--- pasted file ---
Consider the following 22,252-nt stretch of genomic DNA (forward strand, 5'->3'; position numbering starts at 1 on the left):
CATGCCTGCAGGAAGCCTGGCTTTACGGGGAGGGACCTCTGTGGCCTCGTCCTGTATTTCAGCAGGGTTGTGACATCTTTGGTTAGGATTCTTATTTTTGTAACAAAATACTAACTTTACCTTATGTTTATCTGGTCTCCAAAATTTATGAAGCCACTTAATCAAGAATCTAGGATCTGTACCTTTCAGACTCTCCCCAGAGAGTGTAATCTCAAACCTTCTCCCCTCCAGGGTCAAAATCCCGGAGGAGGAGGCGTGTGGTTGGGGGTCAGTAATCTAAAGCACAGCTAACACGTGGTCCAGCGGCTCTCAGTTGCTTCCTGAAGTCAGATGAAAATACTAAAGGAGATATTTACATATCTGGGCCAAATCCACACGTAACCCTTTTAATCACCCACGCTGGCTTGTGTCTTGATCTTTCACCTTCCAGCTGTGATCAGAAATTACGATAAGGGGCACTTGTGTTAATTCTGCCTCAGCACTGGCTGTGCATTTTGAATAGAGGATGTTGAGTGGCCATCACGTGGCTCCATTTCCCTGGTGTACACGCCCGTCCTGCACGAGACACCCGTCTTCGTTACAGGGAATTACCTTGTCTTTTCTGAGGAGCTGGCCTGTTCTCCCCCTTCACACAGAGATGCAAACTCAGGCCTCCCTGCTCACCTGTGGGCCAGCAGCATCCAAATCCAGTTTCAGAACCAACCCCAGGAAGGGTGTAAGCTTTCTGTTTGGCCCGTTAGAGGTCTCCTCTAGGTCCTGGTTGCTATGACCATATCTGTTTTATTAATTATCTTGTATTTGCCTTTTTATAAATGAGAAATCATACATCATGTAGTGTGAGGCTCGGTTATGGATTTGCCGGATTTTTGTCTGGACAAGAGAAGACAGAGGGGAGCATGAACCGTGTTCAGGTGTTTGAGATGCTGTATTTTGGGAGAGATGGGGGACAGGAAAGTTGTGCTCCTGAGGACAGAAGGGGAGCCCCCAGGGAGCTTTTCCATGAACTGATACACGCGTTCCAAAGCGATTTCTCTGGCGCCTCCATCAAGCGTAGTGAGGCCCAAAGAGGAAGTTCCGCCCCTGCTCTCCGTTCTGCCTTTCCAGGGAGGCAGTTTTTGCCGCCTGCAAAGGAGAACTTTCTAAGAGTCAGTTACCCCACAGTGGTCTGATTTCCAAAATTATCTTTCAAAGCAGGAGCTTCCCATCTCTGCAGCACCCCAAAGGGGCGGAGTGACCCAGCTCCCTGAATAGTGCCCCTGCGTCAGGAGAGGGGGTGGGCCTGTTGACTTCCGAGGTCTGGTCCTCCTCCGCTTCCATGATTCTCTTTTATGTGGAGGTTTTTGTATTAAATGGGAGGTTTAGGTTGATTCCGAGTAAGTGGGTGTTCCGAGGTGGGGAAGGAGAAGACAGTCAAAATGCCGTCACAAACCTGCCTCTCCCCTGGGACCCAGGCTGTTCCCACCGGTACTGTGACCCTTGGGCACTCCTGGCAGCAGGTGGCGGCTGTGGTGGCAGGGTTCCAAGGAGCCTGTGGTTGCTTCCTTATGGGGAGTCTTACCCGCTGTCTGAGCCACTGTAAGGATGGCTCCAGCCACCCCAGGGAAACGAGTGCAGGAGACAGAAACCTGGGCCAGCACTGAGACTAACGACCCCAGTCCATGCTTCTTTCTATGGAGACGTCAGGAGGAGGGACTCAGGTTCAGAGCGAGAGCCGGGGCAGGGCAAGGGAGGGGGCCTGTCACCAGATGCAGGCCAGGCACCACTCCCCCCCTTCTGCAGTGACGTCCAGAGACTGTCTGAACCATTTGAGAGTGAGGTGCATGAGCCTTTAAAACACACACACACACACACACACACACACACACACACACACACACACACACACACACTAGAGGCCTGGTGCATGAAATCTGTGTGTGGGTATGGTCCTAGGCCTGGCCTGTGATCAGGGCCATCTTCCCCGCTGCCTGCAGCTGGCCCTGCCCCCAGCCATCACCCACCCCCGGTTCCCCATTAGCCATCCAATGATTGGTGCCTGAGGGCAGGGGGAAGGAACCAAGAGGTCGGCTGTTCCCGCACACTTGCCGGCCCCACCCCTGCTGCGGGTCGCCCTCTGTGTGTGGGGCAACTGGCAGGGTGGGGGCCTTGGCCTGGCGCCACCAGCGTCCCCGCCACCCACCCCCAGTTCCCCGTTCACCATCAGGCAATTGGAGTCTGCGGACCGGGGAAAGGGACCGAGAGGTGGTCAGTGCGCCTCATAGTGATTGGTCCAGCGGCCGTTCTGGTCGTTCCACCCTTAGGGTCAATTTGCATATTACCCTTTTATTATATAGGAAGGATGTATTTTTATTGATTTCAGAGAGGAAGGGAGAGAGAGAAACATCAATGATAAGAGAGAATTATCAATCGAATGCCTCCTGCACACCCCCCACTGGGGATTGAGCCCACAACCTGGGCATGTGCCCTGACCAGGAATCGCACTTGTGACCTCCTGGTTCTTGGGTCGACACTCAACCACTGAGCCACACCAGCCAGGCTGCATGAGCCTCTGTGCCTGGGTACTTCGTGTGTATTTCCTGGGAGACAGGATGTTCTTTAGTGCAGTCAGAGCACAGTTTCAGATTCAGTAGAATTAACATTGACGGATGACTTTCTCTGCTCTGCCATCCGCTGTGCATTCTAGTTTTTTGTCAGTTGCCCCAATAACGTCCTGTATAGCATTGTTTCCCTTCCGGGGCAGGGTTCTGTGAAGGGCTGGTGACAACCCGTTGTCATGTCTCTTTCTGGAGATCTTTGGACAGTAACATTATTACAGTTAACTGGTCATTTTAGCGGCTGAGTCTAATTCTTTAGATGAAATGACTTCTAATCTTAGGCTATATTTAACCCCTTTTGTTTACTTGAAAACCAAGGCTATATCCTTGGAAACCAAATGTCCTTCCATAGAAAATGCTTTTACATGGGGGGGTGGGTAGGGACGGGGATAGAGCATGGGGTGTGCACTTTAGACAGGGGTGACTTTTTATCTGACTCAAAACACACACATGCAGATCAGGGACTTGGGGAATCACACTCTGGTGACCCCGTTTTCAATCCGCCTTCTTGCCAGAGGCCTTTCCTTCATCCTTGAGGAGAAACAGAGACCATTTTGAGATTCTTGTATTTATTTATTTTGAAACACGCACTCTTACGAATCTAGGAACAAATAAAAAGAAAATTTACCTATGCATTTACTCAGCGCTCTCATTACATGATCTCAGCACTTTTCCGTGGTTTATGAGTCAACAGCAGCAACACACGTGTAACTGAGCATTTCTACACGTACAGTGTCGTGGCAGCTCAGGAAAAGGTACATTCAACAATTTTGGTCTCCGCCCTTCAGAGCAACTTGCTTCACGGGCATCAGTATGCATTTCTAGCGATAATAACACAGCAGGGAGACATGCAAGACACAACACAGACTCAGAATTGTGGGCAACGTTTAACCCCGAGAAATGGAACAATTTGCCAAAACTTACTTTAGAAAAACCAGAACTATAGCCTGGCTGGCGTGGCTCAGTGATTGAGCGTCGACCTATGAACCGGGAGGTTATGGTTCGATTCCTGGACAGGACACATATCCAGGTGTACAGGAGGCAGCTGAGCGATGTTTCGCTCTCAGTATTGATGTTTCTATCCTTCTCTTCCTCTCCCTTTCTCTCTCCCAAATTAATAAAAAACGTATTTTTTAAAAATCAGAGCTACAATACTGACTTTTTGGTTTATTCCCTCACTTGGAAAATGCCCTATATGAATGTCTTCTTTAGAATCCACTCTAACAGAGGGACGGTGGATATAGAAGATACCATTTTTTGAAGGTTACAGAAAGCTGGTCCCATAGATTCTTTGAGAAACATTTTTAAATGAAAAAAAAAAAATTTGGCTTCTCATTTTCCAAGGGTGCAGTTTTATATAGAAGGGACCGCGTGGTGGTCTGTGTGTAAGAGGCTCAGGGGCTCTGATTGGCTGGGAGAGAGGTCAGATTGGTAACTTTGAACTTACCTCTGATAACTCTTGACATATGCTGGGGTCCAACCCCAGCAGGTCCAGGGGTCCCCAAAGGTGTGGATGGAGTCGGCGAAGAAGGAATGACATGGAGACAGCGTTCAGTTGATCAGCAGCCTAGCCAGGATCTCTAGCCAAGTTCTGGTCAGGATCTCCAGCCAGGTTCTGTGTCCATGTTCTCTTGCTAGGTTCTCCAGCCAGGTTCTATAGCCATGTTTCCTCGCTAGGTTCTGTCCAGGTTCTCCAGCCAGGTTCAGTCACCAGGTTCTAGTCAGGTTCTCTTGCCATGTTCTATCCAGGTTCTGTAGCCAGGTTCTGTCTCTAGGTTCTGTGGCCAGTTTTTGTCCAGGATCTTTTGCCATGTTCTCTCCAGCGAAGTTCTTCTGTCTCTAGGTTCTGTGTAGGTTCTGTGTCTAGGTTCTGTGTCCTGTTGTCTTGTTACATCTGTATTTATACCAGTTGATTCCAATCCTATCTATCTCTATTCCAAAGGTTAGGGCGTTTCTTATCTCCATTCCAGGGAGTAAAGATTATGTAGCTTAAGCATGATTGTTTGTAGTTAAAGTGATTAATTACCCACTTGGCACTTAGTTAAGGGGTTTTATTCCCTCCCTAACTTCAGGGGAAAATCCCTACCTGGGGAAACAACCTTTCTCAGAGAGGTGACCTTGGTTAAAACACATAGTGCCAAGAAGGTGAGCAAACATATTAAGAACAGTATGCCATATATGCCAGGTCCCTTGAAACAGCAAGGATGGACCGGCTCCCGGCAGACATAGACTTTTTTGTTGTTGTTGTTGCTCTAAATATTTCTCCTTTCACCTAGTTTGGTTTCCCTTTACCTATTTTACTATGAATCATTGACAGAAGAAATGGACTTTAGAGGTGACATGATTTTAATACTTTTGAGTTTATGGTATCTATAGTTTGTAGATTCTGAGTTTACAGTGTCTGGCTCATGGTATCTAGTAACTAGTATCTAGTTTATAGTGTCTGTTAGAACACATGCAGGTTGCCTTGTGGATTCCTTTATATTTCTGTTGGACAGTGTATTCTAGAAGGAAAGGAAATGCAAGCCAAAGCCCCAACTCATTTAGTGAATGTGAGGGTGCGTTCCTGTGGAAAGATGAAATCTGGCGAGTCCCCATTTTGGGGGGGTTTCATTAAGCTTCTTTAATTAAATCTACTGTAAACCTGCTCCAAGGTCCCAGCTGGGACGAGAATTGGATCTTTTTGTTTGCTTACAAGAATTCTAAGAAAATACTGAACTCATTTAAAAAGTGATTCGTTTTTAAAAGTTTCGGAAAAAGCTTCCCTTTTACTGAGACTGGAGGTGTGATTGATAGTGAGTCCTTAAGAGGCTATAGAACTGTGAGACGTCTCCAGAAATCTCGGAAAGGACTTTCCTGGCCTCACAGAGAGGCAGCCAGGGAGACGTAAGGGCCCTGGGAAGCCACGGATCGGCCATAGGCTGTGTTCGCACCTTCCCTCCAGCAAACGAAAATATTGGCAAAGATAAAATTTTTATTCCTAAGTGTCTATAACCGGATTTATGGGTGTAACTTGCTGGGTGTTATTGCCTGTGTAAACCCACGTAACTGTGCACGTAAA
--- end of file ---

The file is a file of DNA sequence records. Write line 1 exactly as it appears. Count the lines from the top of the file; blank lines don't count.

Consider the following 22,252-nt stretch of genomic DNA (forward strand, 5'->3'; position numbering starts at 1 on the left):